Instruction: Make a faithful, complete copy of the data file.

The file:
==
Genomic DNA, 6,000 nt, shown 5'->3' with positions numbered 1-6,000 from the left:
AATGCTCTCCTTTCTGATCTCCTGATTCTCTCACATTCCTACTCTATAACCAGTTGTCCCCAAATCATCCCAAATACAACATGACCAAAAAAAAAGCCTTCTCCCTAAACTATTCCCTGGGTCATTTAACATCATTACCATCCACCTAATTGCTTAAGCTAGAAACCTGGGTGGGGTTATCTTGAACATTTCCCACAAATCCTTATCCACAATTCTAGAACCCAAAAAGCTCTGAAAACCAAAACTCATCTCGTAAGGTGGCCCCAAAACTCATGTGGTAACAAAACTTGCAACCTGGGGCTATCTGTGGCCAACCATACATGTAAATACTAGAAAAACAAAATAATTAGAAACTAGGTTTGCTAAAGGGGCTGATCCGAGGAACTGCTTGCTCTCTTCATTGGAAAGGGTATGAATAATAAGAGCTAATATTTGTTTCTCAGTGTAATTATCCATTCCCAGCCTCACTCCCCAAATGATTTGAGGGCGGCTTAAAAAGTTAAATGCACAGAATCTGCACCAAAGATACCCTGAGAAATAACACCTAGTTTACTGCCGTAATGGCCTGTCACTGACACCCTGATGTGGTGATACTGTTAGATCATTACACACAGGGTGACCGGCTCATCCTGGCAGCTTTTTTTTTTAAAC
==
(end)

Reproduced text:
Genomic DNA, 6,000 nt, shown 5'->3' with positions numbered 1-6,000 from the left:
AATGCTCTCCTTTCTGATCTCCTGATTCTCTCACATTCCTACTCTATAACCAGTTGTCCCCAAATCATCCCAAATACAACATGACCAAAAAAAAAGCCTTCTCCCTAAACTATTCCCTGGGTCATTTAACATCATTACCATCCACCTAATTGCTTAAGCTAGAAACCTGGGTGGGGTTATCTTGAACATTTCCCACAAATCCTTATCCACAATTCTAGAACCCAAAAAGCTCTGAAAACCAAAACTCATCTCGTAAGGTGGCCCCAAAACTCATGTGGTAACAAAACTTGCAACCTGGGGCTATCTGTGGCCAACCATACATGTAAATACTAGAAAAACAAAATAATTAGAAACTAGGTTTGCTAAAGGGGCTGATCCGAGGAACTGCTTGCTCTCTTCATTGGAAAGGGTATGAATAATAAGAGCTAATATTTGTTTCTCAGTGTAATTATCCATTCCCAGCCTCACTCCCCAAATGATTTGAGGGCGGCTTAAAAAGTTAAATGCACAGAATCTGCACCAAAGATACCCTGAGAAATAACACCTAGTTTACTGCCGTAATGGCCTGTCACTGACACCCTGATGTGGTGATACTGTTAGATCATTACACACAGGGTGACCGGCTCATCCTGGCAGCTTTTTTTTTTAAAC